By REV. LUNA L. DINGAYAN
“In Egypt we used to eat all the fish we wanted, and costs us nothing.” — Numbers 11:5
“The king is not to have a large number of horses for his army, and he is not to send people to Egypt to buy horses, because the LORD has said that his people are never to return there.” — Deuteronomy 17:15
September 21 is significant to us for two reasons. Firstly, this is the day when the then Pres. Ferdinand E. Marcos declared Martial Law throughout our country. Some historians though would like to correct the historical facts saying that the signing of Proclamation No. 1081 was actually antedated to September 21, although the enforcement of this law came the following day, September 22, because 21, a multiple of 7, was President Marcos’ lucky number.
Perhaps, 21 was a lucky number for deposed Pres. Ferdinand E. Marcos, but for the Filipino people it became a number that stands for suffering and is cursed. Indeed, it stands for freedom that was lost. Throughout the whole period of Martial Law, about 10,000 people were arrested, tortured, killed or simply disappeared, never to be seen again.
Secondly, September 21 is significant also because this day is declared by the United Nations Organization and the World Council of Churches as the International Day of Prayer for Peace. It seems to be a coincidence, but nevertheless it is indeed a fitting reminder that the best way to commemorate the declaration of martial law is no other than to earnestly pray and to see to it that never again martial law in any form or guise will return in our beloved country.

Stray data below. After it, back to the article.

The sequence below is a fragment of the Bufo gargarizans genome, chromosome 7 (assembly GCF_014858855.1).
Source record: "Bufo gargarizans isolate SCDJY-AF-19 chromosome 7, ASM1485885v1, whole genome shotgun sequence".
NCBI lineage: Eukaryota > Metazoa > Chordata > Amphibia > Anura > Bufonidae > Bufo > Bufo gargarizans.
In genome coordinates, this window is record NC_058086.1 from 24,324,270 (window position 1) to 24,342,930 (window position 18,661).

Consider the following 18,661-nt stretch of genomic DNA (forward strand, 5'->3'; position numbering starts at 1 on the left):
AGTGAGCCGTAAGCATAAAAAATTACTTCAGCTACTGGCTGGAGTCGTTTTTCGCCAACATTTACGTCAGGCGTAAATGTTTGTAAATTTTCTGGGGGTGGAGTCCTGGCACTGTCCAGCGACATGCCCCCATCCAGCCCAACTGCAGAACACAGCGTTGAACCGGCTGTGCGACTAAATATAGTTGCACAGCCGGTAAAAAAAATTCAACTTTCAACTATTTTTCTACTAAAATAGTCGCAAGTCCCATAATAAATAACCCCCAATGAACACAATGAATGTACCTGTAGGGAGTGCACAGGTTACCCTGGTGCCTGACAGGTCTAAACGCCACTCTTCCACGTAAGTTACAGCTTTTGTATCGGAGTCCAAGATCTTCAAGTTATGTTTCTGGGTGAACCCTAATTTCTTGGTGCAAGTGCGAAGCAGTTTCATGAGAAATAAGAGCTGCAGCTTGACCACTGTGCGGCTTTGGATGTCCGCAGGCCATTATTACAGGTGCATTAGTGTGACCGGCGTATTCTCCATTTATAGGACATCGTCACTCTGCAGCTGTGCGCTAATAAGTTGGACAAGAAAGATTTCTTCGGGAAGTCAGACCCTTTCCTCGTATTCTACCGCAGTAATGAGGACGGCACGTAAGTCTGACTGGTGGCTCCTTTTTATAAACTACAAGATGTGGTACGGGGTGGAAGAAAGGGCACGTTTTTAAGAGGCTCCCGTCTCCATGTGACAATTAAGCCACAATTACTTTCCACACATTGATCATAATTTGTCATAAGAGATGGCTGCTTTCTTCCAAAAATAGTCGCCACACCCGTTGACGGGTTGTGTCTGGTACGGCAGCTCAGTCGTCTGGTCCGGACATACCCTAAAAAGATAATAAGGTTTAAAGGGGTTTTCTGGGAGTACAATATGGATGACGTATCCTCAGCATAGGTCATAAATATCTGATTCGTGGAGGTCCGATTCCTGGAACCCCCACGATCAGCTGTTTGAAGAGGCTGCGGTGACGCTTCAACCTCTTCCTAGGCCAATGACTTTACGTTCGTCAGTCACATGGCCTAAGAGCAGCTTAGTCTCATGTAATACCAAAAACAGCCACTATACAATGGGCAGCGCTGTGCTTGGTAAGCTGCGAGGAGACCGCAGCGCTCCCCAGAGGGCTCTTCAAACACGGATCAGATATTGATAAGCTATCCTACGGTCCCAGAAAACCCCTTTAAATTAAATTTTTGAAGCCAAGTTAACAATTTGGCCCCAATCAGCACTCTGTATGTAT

Of course, many are saying there is no need to declare martial law, because in reality martial law has never left us. The values and ways of martial law have been very much with us, despite claims to the contrary. What we need to do perhaps is to struggle for true freedom, and for genuine and lasting and peace in our land.
This reminds us of the Israelites’ experience in the wilderness as recorded in the Scriptures. They were enslaved by the Egyptians for about 400 years. They suffered a lot in the hands of their cruel slave drivers (Ex.1). In the midst of their sufferings, they cried out unto God for help. Through Moses, whom God called from the wilderness of Midian, the people were set free and started their long and difficult journey through the wilderness towards the Promised Land, a land “flowing with milk and honey” (Ex. 3: 8). Meaning, it was a land believed to be spacious, rich and fertile.
Now, it was when they were in the wilderness that the Israelites experienced the problem of food. Actually, it is not that they had no food, because God provided them Manna for their daily sustenance. But rather, they had this strong craving for meat – the kind of food they used to eat in Egypt. And so, they began to remember their food in Egypt – “the cucumbers, the watermelons, the leeks, the onions, and the garlic” (Num. 11:5) – and tried to compare it with the Manna, the only food God had been giving them each day. They said, “In Egypt we used to eat all the fish we wanted, and it cost us nothing” (Num. 11:5). And so, they concluded that it should have been better for them to have stayed in Egypt and never left the place. Thus, some of them would like to go back to Egypt.
There are at least two things that we could learn from this wilderness experience. First of all, people who have gone through a difficult life of repressive rule tend to have some selective memories when they are faced with new problems and difficulties. The Israelites remembered the food they ate in Egypt, but they seemed to have forgotten their lost freedom and the sufferings and repressions they experienced as slaves in the hands of the Egyptians. They had remembered the food, but they had forgotten their lost freedom.